How to: Talk on the Phone in English

Unless you live in the past, under a rock in Outer Mongolia, or have a serious fear of technology, you will have used a telephone before.

The first telephone call was made in 1876 by Alexander Graham Bell, but at the time there were not many people to ring. Today though, in countries all around the world, almost everyone has a telephone. This means that when learning how to speak English, knowing how to correctly speak to people on the phone is an essential skill.

Talking on the phone in English, however, can be much more difficult than face-to-face conversation; below are some tips to help you out:

Step by Step Guide:

  • Begin any call with a greeting, and introduce yourself (‘Good morning, it is Lily calling’).
  • Once introductions are complete, state your purpose and, if the person who answers the call is not who you are  ringing to speak to, politely ask for the person you want (e.g. ‘I am ringing about…’; ‘Could I please speak to...’).
  • When receiving a call where the purpose is not clear, make sure your inquiries are made courteously (e.g. ‘What can I help you with?’). If uninterested, decline politely before ending the call (e.g. ‘I’m sorry, but I am not interested, thank you’).
  • To end a call, sign off with ‘goodbye’ and perhaps an appropriate pleasantry (e.g. ‘It was a pleasure talking to you’).
  • You may also here wish to confirm any plans made or information exchanged (e.g. ‘I will see you at your office on Wednesday at 3 pm for the interview’).
  • If the appropriate person is not available then leave/take a message. To do this, follow the same rules as above, ensuring you leave/take any necessary contact details (e.g. ‘Hello, it’s Frank…no, sorry, Thomas is not here at the moment, but if you leave your name and number I will tell him to call you back’).

Phone Vocabulary:

Formal/Informal Vocabulary:

When talking on the telephone, it is important to use the correct level of formality.

If talking to someone you are close to, such as a friend or a sibling, you may want to tell a silly joke or use informal language, such as using ‘hey’ as a greeting.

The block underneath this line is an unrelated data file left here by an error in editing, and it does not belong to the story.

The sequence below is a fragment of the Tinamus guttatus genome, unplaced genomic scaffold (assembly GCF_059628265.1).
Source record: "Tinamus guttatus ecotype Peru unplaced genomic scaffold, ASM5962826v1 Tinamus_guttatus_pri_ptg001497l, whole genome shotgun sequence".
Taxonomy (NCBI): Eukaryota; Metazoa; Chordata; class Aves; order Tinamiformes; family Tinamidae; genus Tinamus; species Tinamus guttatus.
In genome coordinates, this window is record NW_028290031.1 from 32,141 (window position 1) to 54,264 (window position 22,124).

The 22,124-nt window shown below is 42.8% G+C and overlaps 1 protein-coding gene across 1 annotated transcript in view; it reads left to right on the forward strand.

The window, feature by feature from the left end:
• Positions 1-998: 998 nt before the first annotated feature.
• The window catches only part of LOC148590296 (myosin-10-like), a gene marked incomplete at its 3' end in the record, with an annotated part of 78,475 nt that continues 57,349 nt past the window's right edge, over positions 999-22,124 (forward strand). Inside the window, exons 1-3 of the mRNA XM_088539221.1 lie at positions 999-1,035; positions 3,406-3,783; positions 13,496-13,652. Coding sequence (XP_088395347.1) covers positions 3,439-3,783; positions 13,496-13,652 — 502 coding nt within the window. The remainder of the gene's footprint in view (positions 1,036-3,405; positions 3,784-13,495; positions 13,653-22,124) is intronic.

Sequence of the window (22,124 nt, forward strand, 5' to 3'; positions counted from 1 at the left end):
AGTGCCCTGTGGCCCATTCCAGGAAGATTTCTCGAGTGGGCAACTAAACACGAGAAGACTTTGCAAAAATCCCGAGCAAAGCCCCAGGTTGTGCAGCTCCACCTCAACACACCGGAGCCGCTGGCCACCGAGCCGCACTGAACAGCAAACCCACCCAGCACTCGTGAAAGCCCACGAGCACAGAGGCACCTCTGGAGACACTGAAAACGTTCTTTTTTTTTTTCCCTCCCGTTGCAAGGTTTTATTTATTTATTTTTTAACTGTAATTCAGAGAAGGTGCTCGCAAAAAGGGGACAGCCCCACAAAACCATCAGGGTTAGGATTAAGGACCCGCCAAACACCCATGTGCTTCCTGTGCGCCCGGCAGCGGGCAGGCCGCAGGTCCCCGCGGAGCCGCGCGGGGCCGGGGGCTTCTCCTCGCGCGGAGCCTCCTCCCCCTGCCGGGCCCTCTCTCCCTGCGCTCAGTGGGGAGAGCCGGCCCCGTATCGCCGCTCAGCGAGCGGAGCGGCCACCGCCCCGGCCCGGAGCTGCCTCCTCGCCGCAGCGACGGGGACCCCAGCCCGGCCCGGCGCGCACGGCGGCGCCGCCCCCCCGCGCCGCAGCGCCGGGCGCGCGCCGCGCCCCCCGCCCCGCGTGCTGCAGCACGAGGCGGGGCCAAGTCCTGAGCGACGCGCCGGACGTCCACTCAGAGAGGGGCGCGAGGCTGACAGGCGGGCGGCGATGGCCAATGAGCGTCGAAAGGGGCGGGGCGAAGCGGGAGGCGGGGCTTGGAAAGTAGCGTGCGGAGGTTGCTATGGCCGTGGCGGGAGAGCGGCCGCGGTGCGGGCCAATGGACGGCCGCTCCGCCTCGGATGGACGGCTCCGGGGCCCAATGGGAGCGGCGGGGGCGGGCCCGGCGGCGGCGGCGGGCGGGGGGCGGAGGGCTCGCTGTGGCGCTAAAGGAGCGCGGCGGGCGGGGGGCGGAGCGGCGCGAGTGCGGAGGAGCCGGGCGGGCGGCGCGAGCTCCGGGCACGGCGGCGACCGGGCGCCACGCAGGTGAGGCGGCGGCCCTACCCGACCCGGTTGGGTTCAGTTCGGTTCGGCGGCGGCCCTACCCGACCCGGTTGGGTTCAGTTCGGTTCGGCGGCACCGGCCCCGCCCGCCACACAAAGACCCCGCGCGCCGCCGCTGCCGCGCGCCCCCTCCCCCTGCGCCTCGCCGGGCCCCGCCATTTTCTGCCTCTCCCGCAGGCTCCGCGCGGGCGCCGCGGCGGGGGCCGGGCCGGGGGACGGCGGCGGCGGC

However it can be rude and/or unprofessional to be too informal when talking to certain people. (For example, current or potential future employers.) Generally speaking, use a polite greeting, refer to them as ‘Mr …’; ‘Mrs …’, or 'Miss...' and be courteous in your tone and choice of language: use ‘can’, ‘may’, ‘would’ and ‘could’.

Difficult Vocabulary:

Some phrases commonly used on the telephone can be confusing.  Some of these are explained below:

  • ‘This is he/she’: this is the person you are asking for.
  • ‘I didn't catch that’: I didn't hear that.
  • ‘Give me a buzz later’: ring me later.
  • ‘Please hold’: I have to leave the call for a moment, please stay on the phone.
  • ‘Hang on’: wait for a moment.
  • ‘Hang up’: end the telephone call.

General Tips:

  1. Prepare what you’re going to say before the call to organize your ideas and provide support for you if you get confused.
  2. Always remain polite and use ‘please’ and ‘thank you’.
  3. Speak slowly and clearly in plain English.
  4. If you are having trouble understanding the person on the phone, you can explain that you are still learning English. Politely ask them to please speak more slowly or to repeat what they said.

Talk on the Phone in English

Practice both social and formal phone conversations in English with a friend, using this post as a guide. In no time you will be comfortable and relaxed on the telephone no matter who you are talking to!

Vocabulary Used:

Courteously: in a polite manner.

Pleasantry: a polite social remark.

Formality: stiffness of behavior or style.

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